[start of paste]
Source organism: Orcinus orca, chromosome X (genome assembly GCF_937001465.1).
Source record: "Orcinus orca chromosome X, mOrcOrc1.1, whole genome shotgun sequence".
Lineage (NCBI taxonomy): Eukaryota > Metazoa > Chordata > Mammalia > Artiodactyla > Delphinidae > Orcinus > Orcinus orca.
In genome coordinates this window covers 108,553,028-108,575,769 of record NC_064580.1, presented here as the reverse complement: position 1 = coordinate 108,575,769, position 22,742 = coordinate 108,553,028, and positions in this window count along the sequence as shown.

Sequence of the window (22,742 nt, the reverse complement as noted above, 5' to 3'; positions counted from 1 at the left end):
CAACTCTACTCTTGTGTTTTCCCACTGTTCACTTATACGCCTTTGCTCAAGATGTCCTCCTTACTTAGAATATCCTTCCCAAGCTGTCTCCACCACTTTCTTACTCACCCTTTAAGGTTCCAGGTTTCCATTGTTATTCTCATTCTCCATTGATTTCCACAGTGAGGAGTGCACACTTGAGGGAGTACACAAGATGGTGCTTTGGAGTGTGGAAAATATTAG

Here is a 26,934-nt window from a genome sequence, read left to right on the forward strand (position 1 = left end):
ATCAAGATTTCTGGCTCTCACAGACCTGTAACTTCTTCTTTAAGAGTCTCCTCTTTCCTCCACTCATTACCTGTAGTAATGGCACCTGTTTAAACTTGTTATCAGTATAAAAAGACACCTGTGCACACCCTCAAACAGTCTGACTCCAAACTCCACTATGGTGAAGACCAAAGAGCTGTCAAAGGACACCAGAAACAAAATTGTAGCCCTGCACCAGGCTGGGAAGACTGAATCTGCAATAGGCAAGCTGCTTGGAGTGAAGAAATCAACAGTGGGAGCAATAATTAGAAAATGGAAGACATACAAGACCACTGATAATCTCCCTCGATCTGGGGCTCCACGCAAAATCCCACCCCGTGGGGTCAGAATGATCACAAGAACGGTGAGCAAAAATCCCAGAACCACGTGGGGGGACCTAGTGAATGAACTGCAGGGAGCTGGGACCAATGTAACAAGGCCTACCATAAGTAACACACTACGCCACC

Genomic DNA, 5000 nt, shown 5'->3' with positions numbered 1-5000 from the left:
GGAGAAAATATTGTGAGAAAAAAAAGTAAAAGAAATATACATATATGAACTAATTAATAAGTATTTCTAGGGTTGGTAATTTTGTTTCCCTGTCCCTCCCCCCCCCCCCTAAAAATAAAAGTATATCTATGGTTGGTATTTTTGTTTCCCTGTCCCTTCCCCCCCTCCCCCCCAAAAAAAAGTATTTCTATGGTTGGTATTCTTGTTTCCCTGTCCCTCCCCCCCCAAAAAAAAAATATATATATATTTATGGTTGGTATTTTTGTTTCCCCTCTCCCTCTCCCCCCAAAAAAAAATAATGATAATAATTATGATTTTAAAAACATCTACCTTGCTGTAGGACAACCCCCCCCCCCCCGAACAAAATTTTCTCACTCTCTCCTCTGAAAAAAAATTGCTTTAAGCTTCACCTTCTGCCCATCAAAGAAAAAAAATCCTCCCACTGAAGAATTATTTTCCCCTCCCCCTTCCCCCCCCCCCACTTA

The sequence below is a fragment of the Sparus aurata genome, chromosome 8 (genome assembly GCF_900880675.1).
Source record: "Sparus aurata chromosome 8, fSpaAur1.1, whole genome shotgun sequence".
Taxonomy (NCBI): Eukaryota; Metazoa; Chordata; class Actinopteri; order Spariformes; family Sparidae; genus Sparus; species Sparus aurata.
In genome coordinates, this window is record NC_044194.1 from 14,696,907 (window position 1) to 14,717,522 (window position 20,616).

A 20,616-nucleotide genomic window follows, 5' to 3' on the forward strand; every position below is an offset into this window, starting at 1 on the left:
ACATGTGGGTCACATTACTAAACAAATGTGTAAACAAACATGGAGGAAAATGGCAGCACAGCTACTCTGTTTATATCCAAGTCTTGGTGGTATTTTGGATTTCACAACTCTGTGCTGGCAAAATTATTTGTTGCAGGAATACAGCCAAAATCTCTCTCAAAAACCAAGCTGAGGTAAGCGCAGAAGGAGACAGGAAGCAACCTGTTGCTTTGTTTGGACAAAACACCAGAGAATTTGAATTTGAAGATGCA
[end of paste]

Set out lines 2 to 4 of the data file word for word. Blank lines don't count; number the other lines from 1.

Source record: "Orcinus orca chromosome X, mOrcOrc1.1, whole genome shotgun sequence".
Lineage (NCBI taxonomy): Eukaryota > Metazoa > Chordata > Mammalia > Artiodactyla > Delphinidae > Orcinus > Orcinus orca.
In genome coordinates this window covers 108,553,028-108,575,769 of record NC_064580.1, presented here as the reverse complement: position 1 = coordinate 108,575,769, position 22,742 = coordinate 108,553,028, and positions in this window count along the sequence as shown.